two places roanoke island
photograph by Emily Chaplin and Chris Council

An intriguing boundary divides Roanoke Island, which sits between Roanoke and Croatan sounds, and is the last bit of land before you reach the Outer Banks.

This boundary is inexact, but U.S. Highway 64 is close enough. To the left of the road lies Manteo, with sidewalks and lanes and shingled homes; with galleries and breweries and dog boutiques; with fluttering street-pole flags heralding The Lost Colony outdoor drama and the Elizabethan Gardens and the North Carolina Aquarium. Manteo has charm, and people — including visitors on their way to the Outer Banks, and a live pirate with a braided black beard who waves at passing cars. Because with all the things there are to see and do in Manteo, all the places to eat and drink and stay, there’s also traffic.

nick gowitzka fisherman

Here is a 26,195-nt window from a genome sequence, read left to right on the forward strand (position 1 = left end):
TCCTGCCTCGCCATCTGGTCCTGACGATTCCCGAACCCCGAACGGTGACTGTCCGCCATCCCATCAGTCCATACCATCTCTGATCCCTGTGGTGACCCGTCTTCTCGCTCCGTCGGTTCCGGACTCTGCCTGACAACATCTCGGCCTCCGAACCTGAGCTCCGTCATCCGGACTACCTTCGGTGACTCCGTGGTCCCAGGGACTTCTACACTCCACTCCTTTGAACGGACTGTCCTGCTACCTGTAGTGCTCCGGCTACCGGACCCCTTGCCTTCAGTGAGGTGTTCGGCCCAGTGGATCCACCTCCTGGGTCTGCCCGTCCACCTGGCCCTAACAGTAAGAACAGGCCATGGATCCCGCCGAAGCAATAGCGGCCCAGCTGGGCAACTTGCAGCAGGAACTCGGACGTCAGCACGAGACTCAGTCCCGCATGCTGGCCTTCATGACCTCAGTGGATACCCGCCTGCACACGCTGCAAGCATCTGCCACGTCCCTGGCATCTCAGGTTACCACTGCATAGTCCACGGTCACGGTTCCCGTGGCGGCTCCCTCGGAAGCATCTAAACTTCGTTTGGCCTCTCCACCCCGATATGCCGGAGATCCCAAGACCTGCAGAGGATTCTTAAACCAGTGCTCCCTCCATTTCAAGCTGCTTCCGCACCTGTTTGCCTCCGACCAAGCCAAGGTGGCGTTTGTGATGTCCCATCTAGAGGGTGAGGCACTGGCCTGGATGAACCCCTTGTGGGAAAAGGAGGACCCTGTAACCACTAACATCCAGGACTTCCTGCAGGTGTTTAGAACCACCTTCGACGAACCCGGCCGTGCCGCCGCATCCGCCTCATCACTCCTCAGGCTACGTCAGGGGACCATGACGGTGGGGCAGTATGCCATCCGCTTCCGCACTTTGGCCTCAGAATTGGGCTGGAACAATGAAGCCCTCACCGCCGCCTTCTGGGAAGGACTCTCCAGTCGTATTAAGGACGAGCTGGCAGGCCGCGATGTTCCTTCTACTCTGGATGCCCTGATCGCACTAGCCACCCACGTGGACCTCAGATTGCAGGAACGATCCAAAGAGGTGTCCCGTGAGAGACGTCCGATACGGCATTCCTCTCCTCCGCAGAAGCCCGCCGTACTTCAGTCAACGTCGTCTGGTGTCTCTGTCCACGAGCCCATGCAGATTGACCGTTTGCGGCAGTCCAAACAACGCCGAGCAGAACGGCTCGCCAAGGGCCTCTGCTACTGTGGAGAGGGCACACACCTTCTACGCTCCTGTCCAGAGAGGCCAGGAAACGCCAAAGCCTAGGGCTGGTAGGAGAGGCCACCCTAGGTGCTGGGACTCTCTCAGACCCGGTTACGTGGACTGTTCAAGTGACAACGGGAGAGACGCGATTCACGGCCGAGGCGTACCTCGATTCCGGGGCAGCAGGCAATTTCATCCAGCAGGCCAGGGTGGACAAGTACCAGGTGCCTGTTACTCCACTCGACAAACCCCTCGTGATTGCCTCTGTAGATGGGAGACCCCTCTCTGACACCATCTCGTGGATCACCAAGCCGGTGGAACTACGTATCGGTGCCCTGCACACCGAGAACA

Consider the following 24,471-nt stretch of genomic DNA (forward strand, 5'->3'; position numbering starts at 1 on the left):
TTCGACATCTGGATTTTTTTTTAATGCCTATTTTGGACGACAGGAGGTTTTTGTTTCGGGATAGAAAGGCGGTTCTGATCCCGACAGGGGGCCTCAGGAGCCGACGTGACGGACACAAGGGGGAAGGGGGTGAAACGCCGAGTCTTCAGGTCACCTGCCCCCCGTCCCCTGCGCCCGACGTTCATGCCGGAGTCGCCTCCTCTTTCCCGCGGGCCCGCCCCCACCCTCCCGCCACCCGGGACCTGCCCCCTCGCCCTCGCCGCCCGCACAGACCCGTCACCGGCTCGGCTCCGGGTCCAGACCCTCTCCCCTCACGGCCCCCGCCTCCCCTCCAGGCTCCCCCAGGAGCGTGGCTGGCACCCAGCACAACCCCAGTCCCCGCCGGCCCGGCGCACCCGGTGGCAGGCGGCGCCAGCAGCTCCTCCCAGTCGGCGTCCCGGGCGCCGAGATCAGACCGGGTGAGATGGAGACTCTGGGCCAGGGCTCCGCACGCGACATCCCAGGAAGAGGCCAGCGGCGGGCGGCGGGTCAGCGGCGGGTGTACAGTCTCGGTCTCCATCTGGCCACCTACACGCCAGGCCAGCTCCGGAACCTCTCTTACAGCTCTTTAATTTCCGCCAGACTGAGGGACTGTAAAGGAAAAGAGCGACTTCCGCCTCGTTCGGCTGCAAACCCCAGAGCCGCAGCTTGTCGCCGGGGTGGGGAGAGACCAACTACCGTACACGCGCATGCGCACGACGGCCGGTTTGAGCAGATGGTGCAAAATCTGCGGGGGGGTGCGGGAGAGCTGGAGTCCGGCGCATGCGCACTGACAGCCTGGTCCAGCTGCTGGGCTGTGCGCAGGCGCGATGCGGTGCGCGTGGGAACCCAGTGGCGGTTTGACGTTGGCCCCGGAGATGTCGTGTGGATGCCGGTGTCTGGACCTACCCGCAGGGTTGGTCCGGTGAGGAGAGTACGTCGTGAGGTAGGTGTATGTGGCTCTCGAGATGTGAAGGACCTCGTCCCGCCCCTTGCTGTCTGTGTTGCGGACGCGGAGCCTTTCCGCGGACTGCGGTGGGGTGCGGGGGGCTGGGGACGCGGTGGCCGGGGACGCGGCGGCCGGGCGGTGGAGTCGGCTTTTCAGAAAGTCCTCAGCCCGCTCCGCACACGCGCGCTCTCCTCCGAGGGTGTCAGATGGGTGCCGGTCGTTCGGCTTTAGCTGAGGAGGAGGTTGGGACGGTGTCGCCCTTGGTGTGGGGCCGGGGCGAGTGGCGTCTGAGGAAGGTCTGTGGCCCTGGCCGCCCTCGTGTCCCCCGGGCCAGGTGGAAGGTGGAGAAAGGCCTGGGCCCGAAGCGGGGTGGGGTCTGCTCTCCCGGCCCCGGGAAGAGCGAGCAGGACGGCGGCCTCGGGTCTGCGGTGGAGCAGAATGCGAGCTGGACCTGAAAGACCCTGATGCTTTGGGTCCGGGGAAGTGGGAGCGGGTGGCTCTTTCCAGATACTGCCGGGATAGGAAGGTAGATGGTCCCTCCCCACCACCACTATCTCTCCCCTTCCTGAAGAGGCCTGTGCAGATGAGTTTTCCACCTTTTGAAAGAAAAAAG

Nick Gowitzka, first mate of the Fishin’ Frenzy, holds a freshly caught mahimahi at Wanchese Harbor. photograph by Emily Chaplin and Chris Council

Take a right turn, though, and the difference is instantly obvious. You’re headed for Wanchese, which still calls itself a village, though that’s a stretch. “Village” implies a cluster of shops, and in Wanchese, they don’t shop. They fish. On the Manteo waterfront, the boats are beautiful sailing vessels. Yachts, even. In Wanchese, the waterfront is a marina, and the boats are workhorses, rode hard and put up wet, literally, after heading out at dawn for their daily catch, then coming back to wharves and warehouses where ice-packed, waxed-cardboard boxes stamped “Fresh Seafood” await their return.